[00:17:10] Ernesto Tagwerker: Uh, and I think only after you have set a baseline, you can probably be more comfortable about the changes that you think will. Move the project in the right direction. Everybody has the same understanding, but yeah, I think it is hard. To adapt your own ideas to like someone else’s project. And especially as a consulting shop, like we are, we have a hard time with that and we just need to make sure that we respect the, the practices that our clients have.

[00:17:41] Thiago Araujo: It seems to me, I seen that you mention you develop software for clients and do you have to convince them. That’s so important. Do you need a budget for tests or do you just say, oh, I’m going to build this feature. I’m gonna upgrade your rails version that. Kind of included in the budget?

[00:18:00] Ernesto Tagwerker: Well, we are a consulting shop and we work on two types of projects, mainly like we build new applications for companies and entrepreneurs that have an idea and want us to build it for that sort of project.

[00:18:16] Ernesto Tagwerker: We certainly ship code, but also code comes with test suites. So we. Don’t even mention it when we’re talking about it, but if there’s someone technical in the client side and they want to know how we work, it’s like we ship code, but we also shipped to a test suite with it to make sure that their behavior is always.

[00:18:39] Ernesto Tagwerker: Now for rails upgrade projects. Um, the things that we do is we don’t really touch the test suite that much, to be honest, we might tweak little things, but an ideal project for us is a project where we change all the libraries underneath the application and some of the code that uses the rails, API and Ruby API.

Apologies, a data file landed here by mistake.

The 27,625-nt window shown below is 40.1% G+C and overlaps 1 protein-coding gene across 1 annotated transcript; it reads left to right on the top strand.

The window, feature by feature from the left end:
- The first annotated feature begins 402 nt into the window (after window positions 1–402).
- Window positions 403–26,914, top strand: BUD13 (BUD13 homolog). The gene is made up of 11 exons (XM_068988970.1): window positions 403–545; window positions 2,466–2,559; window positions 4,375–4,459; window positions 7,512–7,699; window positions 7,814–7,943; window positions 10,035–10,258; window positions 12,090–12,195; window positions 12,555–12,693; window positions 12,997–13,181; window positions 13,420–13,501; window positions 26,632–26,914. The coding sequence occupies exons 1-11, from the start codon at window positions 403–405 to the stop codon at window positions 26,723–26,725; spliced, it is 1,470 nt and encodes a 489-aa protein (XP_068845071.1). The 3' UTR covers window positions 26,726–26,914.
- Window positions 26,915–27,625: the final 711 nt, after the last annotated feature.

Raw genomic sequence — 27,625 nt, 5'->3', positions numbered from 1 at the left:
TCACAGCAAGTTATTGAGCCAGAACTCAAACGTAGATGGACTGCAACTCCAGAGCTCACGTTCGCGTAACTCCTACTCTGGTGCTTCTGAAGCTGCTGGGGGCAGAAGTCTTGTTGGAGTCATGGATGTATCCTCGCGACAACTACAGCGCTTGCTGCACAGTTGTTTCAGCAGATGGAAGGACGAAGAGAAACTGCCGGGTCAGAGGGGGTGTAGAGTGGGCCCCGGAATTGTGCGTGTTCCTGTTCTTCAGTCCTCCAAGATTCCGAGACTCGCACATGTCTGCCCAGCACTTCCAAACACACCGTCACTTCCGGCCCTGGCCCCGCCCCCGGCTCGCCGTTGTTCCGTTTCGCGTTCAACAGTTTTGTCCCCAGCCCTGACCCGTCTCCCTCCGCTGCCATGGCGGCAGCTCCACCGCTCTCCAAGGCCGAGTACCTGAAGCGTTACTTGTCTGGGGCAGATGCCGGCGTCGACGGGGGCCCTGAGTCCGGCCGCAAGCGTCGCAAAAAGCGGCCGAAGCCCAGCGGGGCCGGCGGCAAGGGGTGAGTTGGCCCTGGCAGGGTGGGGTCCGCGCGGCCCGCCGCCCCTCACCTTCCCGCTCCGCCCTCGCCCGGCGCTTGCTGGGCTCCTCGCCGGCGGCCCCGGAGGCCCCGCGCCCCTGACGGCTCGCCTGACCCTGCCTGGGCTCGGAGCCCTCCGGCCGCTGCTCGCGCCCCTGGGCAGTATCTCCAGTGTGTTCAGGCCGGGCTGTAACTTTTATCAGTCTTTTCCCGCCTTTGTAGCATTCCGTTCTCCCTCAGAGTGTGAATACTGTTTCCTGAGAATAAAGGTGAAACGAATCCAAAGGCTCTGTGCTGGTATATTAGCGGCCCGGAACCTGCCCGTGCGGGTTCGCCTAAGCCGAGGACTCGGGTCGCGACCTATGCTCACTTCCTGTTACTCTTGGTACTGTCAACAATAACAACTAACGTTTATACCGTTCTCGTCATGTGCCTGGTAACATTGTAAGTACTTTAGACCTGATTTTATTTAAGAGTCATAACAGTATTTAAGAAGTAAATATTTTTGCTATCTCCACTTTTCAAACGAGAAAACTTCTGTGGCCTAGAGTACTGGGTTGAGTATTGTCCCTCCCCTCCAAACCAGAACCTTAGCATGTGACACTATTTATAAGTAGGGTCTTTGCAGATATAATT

[00:19:04] Ernesto Tagwerker: And. The test suite continues to pass, you know, in rails four, two and rails five. Oh. So we don’t really write a lot of tests for the rails upgrade projects. Uh, we do have like a pretty high threshold where we tell our clients if they don’t have. 70% or more in terms of code coverage, we can’t really take on their project.

[00:19:27] Ernesto Tagwerker: Uh, and we do that because we learned, we learned the lesson in previous projects where we took on clients that had 50% code coverage and. We presented our estimates and then our estimates were off because manual QA took a way longer time than just running the test suites. Uh, an automated test test suite.

[00:19:49] Ernesto Tagwerker: We, we only take clients that have like a solid, solid tests. Uh, and it’s not just about code coverage for us. Like, it usually means like if we’re talking to a potential client that doesn’t have a test suite coverage is 0%. It’s a major red flag for us. Uh, it’s not just tech debt. It’s probably culture.

[00:20:09] Ernesto Tagwerker: Debt is probably like, you know, communication that tooling that, and. What we usually propose to these sort of clients is to work with us, to create a test suite that tests like the critical flow of the application. But, uh, so far nobody has taken us up on that offer.

[00:20:30] Stefanni Brasil: I found it really clever how you filter out the clients.

[00:20:35] Stefanni Brasil: And all that I can think of is that will be a great question to ask in a job interview. We usually ask, how is the. Tech dev culture if we get there, but usually is how is the team culture valuable would be really good to ask. How good is the test coverage? How is the culture with tests? I never thought of asking that, but I, I think it could also be applied to top interviews.